20 May A Personal Story

My father will be 78 this year. Since 2003 he’s survived pneumonia which put him in intensive care for 13 weeks, a massive, life-threatening colectomy operation for colon cancer and chemotherapy for lymphoma. Now he has chronic pain from arthritis which an MRI scan has determined is the consequence of age-related deterioration of the spine and is untreatable. It is precisely the sort of indication where medicinal cannabis could prove an ideal therapy.

I am furious to the point of rage that prohibition denies him the opportunity even to try it. And also that he has been subject to so much government misinformation and propaganda that he is genuinely frightened even to consider it.

He is a boy from the valleys made as good as it gets. Until 1938, when the build up to war gave his father regular shifts at the Llanwern steel works, he went hungry every day. He rose to a scholarship at Oxford, became a top commercial solicitor and retired the senior partner of a firm of solictors with offices in Watford and the City. I am proud to be his son.

He has known for many years that I use cannabis. He’s always been tolerant of it. More recently he has seen me devote more and more of my energy to the cause. He has been interested in the research and scientific evidence that I have explained to him but perhaps a little bemused and concerned about the passion that I have for the subject.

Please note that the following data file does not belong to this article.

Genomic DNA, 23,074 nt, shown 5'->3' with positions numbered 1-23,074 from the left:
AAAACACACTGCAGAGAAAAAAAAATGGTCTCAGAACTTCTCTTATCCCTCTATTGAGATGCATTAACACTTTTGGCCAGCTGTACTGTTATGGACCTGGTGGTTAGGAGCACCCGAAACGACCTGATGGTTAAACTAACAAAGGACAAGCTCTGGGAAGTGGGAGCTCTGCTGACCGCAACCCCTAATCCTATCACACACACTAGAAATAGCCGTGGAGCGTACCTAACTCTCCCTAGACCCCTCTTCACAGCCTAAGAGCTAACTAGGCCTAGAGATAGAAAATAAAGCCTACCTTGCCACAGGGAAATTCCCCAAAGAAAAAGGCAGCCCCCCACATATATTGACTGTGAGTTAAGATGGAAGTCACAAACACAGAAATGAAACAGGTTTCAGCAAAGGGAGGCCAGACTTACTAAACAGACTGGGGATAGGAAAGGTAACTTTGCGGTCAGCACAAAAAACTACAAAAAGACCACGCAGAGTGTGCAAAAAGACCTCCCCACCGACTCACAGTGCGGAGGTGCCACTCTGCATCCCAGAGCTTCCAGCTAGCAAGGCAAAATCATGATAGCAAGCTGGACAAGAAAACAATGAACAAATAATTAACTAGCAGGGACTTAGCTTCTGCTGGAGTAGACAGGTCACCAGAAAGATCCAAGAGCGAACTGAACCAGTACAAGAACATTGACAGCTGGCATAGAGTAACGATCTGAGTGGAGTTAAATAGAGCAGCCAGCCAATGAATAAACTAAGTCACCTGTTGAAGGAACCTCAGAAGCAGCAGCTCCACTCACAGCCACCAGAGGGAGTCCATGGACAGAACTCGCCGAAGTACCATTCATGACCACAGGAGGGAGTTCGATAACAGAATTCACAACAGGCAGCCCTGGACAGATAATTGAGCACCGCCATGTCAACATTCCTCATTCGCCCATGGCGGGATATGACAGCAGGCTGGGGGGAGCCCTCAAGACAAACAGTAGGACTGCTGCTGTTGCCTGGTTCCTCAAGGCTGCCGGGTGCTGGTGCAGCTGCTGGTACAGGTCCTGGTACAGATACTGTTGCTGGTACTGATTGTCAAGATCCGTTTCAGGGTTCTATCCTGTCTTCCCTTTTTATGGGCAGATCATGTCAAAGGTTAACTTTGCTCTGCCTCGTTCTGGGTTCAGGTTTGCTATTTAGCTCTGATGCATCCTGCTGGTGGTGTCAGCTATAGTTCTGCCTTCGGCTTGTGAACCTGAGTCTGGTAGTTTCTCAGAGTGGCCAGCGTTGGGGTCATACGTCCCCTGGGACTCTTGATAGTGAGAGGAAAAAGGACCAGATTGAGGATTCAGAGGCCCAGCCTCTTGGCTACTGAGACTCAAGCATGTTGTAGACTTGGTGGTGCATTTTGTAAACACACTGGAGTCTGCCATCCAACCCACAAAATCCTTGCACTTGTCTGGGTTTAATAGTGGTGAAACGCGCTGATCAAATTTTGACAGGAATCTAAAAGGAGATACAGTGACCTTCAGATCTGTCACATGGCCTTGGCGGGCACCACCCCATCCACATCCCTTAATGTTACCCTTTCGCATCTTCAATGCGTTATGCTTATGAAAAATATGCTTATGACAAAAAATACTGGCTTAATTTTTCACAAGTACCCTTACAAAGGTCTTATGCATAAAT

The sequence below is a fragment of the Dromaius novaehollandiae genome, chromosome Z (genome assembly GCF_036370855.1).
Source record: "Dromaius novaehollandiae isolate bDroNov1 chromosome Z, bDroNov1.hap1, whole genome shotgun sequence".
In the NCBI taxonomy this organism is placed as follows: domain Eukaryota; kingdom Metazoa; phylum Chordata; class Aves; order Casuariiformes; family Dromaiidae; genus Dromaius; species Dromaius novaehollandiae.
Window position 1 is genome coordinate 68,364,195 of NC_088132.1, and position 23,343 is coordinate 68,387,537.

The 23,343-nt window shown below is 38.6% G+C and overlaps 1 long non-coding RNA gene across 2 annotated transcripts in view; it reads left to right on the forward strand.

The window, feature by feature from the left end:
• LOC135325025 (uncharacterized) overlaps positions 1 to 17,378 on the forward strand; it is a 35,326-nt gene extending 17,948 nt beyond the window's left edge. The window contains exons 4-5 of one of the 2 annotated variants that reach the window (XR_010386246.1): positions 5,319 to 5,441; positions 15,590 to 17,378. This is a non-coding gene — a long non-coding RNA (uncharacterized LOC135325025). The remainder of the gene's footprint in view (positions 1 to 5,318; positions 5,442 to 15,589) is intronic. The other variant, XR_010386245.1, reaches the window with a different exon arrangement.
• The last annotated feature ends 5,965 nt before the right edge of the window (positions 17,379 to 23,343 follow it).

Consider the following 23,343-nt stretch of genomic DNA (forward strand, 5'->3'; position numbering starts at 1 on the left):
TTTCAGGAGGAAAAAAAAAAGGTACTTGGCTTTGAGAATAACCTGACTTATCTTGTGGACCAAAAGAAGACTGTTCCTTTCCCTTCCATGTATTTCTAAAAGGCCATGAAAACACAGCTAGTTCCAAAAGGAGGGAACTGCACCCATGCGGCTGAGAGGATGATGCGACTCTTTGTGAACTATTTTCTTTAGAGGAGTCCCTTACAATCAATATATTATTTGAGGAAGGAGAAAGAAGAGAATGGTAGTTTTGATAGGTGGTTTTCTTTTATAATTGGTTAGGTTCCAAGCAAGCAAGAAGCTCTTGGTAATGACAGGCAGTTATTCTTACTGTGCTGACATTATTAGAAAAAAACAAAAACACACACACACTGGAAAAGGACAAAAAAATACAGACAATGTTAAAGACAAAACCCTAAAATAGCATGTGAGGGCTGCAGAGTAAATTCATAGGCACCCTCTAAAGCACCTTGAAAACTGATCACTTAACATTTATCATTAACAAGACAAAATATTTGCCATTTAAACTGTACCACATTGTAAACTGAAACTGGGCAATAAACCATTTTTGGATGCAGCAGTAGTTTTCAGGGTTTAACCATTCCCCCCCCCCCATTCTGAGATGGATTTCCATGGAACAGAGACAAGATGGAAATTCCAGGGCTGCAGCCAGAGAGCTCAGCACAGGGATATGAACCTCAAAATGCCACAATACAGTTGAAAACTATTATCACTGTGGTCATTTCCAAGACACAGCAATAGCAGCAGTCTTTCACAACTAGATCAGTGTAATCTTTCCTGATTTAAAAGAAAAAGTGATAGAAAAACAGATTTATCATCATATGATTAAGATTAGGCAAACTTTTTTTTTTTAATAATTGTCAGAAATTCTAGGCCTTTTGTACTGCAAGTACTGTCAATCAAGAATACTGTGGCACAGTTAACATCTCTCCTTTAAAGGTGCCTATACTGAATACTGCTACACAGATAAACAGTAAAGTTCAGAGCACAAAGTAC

He is now in constant pain from his back. He cannot sit in a dining chair for more than 10 or 15 minutes and needs a hot pad continually renewed when he sits in an armchair. His doctor has just prescribed a toxic cocktail of liver-destroying NSAIDs: two paracetamol and two ibuprofen, six times a day.

This week I took the plunge and baked him some cakes. Chocolate fudge brownies each carefully prepared to deliver the standardised medicinal dose of 0.2 g. It provoked his fear and anger. He was terrifed to have them in the house and retired to his bed, castigating my mother and ordering that the cakes and I should be ejected from his property. Naturally, I respected his wishes and the cakes spent the night in my car. The following day the CLEAR Executive Committee enjoyed them for afternoon tea.

He is my Dad and I love him. I think that a little cannabis would ease his pain. I know it couldn’t hurt him. Instead he will suffer without even trying the remedy that I propose. I’m not going to harass him about it. He has enough to cope with.

I blame the wickedness of prohibition. In particular, those cold hearted apparatchiks at the Home Office who, minister by minister, have imposed their cold-blooded, reptilian paralysis on drugs policy – those cowardly, science-denying, undemocratic bureaucrats who have sabotaged drug law reform at every opportunity, who have stymied every reforming instinct of every politician who has ever worked at the Home Office. They are the kiss of death and the most corrupt and disloyal civil servants in Britain. In their conceit and deception they deny relief to those in suffering and I hold them, every one of them, in the deepest and most profound contempt.